A balance sheet is a financial report that provides a snapshot of a business's position at a given point in time, including its assets (economic resources), its liabilities (debts or obligations), and its total or net worth (assets less liabilities). "A balance sheet does not aim to depict ongoing company activities," wrote Joseph Peter Simini in Balance Sheet Basics for Nonfinancial Managers. "It is not a movie but a freeze-frame. Its purpose is to depict the dollar value of various components of a business at a moment in time." Balance sheets are also sometimes referred to as statements of financial position or statements of financial condition.
Balance sheets are typically presented in two different forms. In the report form, asset accounts are listed first, with the liability and owners' equity accounts listed in sequential order directly below the assets. In the account form, the balance sheet is organized in a horizontal manner, with the asset accounts listed on the left side and the liabilities and owners' equity accounts listed on the right side. The term "balance sheet" originates from this latter form: when the left and right sides have been completed, they should sum to the same dollar amounts—in other words, they should balance.
CONTENTS OF THE BALANCE SHEET
Most of the contents of a business's balance sheet are classified under one of three categories: assets, liabilities, and owner equity. Some balance sheets also include a "notes" section that holds relevant information that does not fit under any of the above accounting categories. Information that might be included in the notes section would include mentions of pending lawsuits that might impact future liabilities or changes in the business's accounting practices.
Assets are items owned by the business, whether fully paid for or not. These items can range from cash—the most liquid of all assets—to inventories, equipment, patents, and deposits held by other businesses. Assets are further categorized into the following classifications: current assets, fixed assets, and miscellaneous or other assets. How assets are divided into these categories, and how they match corresponding liability categories, are important indicators of a company's health.
Current assets include cash, government securities, marketable securities, notes receivable, accounts receivable, inventories, prepaid expenses, and any other item that could be converted to cash in the normal course of business within one year.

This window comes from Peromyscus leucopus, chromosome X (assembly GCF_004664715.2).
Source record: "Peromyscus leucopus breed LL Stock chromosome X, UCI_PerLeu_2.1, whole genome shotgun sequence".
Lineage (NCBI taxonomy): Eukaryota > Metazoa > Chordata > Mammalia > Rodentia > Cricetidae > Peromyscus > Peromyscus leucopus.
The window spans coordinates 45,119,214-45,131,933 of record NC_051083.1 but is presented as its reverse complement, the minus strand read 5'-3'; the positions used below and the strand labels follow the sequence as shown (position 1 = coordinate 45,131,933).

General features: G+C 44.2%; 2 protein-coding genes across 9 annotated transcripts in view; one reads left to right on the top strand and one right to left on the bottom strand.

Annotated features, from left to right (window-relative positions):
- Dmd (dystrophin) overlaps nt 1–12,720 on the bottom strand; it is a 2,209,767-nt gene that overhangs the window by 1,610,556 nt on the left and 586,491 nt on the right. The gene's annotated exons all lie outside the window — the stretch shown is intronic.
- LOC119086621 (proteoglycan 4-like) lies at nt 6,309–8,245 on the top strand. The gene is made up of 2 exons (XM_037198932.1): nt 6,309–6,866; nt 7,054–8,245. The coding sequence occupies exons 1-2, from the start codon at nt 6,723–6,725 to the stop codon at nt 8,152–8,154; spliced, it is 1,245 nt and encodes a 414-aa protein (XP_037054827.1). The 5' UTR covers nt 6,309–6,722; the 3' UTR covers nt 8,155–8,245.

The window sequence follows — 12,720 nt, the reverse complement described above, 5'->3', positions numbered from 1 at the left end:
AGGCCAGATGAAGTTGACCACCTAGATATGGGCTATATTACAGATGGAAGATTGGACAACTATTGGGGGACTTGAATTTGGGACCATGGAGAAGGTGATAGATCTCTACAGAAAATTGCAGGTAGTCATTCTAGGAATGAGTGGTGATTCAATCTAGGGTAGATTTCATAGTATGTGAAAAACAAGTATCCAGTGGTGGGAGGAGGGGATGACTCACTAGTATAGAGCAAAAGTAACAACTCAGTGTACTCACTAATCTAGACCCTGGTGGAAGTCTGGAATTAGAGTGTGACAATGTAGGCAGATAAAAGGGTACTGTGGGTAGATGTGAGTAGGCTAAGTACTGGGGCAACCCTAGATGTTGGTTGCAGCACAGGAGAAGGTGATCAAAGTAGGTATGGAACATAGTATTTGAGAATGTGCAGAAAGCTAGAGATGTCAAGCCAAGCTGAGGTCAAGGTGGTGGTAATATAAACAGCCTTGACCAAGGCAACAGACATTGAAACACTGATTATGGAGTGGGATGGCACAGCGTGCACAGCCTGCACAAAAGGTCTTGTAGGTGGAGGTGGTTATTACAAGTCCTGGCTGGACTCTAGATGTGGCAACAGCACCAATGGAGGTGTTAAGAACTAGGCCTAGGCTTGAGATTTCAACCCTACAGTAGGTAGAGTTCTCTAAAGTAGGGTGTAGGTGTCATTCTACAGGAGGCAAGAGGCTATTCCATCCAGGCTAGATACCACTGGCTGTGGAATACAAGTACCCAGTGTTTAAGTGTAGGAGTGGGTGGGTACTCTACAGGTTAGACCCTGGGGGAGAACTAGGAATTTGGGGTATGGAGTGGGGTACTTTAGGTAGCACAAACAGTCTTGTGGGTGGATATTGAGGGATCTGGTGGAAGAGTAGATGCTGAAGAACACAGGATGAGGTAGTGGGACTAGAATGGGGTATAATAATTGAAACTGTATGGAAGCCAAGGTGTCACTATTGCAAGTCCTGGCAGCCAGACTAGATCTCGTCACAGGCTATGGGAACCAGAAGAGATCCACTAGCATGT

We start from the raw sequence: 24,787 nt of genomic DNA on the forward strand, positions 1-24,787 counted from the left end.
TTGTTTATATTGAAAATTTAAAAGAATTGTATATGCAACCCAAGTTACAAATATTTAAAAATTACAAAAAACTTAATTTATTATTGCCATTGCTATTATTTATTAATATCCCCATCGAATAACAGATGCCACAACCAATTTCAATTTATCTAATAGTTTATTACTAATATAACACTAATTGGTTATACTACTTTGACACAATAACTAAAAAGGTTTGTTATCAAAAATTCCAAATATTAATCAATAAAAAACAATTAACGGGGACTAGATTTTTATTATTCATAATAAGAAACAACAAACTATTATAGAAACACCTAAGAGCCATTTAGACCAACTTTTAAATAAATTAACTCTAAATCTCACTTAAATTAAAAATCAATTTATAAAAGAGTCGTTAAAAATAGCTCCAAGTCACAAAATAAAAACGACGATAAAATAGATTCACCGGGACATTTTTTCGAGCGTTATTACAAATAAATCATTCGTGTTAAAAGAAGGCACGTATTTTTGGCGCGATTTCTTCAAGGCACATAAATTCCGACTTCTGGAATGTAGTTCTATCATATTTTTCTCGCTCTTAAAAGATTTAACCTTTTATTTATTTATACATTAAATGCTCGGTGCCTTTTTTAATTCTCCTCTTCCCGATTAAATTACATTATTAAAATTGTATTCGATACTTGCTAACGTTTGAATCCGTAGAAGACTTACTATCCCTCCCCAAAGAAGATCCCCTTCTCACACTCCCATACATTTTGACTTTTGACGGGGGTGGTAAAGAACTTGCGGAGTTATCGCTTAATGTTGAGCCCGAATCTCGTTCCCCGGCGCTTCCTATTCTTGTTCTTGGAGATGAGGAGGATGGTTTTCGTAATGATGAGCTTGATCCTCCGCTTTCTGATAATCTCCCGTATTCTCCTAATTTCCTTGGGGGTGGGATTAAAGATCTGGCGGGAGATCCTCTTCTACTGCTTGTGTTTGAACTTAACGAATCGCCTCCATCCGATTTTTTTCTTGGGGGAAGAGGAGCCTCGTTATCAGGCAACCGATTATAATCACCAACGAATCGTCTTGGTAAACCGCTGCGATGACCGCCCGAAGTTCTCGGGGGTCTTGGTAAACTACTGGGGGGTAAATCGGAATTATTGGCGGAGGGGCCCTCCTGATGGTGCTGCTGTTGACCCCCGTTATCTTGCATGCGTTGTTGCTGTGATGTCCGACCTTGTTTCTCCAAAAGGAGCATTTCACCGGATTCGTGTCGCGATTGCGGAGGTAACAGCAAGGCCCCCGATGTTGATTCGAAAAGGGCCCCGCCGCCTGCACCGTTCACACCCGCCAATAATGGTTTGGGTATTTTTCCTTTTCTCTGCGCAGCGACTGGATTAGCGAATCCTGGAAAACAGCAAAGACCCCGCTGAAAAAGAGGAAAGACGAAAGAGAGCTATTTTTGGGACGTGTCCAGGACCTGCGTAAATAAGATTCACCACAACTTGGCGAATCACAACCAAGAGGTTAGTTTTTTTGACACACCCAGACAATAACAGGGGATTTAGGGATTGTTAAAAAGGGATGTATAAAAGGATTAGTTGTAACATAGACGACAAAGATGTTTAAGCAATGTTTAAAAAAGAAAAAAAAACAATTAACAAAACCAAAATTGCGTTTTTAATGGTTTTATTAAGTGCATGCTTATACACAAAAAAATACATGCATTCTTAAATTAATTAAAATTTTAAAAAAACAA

Current assets should reasonably balance current liabilities. Current assets divided by current liabilities produce one of the "health indicators" of a company, the "Current Ratio." If that ratio is unfavorable, the company may lack liquidity—meaning the necessary resources to meet its cash obligations. Since inventories are sometimes difficult to turn into cash, the "Acid Test" is another ratio used. It includes Current Assets less Inventory divided by Current Liabilities. The company's "Working Capital" is determined by deducting Current Liabilities from Current Assets. Rather than being a ratio, it is a dollar-denominated indicator of a company's health.
Fixed assets include real estate, physical plant, leasehold improvements, equipment (from office equipment to heavy operating machinery), vehicles, fixtures, and other assets that can reasonably be assumed to have a life expectancy of several years. In practice most fixed assets—excluding land—will lose value over time in a process called depreciation. Fixed assets are reported net of depreciation in an attempt to claim only their current value.
Fixed assets also include intangibles like the value of trademarks, copyrights, and a difficult category known as "good will." When someone buys a company and pays more for it than the worth of current and fixed assets combined, the difference is written into the books of the acquired entity as "good will." The value of this good will cannot be extracted again unless by sale to another willing buyer.
Fixed assets, of course, should be in some reasonable balance with long-term liabilities. If a company owes more for capital purchases than those purchases are worth on its books, that is an indicator of potential problems.